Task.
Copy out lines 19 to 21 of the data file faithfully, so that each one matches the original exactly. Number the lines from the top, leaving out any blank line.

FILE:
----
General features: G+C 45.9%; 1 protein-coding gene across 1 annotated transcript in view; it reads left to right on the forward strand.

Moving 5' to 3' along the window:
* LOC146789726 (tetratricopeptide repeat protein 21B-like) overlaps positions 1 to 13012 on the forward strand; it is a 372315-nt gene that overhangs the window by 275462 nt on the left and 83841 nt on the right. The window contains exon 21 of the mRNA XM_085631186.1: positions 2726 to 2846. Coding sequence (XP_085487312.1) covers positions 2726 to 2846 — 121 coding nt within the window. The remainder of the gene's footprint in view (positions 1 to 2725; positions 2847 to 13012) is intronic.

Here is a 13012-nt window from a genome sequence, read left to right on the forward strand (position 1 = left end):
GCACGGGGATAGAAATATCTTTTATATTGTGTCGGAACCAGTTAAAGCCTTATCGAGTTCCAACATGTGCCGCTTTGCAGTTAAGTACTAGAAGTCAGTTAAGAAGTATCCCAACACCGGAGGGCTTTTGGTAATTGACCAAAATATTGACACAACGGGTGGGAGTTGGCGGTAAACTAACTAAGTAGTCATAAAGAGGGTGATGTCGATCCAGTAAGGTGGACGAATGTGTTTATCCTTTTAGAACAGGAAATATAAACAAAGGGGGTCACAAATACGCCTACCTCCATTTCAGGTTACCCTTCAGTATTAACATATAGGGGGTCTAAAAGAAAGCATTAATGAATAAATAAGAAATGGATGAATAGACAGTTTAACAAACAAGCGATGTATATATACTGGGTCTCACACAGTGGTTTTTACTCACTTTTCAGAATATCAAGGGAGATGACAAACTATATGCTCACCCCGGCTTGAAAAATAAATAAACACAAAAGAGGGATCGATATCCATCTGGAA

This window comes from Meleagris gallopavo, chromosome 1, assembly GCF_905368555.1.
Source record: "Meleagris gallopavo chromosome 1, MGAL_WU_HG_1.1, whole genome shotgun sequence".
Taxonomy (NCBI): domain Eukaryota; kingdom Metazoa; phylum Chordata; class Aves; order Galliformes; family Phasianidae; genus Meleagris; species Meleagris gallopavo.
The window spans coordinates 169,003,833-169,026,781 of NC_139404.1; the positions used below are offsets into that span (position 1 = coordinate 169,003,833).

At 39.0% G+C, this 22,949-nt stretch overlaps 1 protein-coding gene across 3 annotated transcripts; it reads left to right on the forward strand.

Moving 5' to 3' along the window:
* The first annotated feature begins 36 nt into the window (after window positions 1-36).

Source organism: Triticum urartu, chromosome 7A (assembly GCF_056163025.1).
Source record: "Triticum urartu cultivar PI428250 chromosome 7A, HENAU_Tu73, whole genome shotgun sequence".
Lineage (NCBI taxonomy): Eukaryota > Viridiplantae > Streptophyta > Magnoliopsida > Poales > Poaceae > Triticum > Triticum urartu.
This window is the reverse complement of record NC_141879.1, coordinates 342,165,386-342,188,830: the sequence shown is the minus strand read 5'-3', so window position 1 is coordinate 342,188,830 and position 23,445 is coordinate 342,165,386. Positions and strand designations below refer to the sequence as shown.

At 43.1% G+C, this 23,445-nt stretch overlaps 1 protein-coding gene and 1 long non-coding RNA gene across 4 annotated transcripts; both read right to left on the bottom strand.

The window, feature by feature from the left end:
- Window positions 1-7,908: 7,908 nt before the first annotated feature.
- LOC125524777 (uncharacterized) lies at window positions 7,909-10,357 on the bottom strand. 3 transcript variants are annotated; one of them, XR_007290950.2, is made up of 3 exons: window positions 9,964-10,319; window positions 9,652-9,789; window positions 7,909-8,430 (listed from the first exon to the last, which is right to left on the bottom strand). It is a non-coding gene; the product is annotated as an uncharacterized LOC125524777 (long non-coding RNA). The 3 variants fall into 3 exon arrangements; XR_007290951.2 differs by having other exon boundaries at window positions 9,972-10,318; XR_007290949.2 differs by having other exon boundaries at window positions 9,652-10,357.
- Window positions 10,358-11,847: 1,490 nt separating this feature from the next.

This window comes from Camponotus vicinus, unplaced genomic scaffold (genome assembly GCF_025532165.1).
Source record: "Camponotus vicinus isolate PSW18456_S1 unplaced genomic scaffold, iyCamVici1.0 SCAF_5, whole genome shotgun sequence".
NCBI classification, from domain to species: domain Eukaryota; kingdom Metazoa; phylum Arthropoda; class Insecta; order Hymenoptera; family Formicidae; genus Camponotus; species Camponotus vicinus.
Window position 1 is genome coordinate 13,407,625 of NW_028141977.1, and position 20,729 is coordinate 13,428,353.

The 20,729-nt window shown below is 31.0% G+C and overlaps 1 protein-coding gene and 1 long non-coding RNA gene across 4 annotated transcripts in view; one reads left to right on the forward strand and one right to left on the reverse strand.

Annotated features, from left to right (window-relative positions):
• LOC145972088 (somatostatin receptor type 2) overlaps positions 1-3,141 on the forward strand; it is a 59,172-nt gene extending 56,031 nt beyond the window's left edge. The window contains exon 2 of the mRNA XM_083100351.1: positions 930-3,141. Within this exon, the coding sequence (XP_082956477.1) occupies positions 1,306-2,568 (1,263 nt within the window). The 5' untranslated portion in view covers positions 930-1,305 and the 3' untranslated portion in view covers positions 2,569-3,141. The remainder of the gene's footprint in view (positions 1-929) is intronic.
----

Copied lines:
- Window positions 1-7,908: 7,908 nt before the first annotated feature.
- LOC125524777 (uncharacterized) lies at window positions 7,909-10,357 on the bottom strand. 3 transcript variants are annotated; one of them, XR_007290950.2, is made up of 3 exons: window positions 9,964-10,319; window positions 9,652-9,789; window positions 7,909-8,430 (listed from the first exon to the last, which is right to left on the bottom strand). It is a non-coding gene; the product is annotated as an uncharacterized LOC125524777 (long non-coding RNA). The 3 variants fall into 3 exon arrangements; XR_007290951.2 differs by having other exon boundaries at window positions 9,972-10,318; XR_007290949.2 differs by having other exon boundaries at window positions 9,652-10,357.
- Window positions 10,358-11,847: 1,490 nt separating this feature from the next.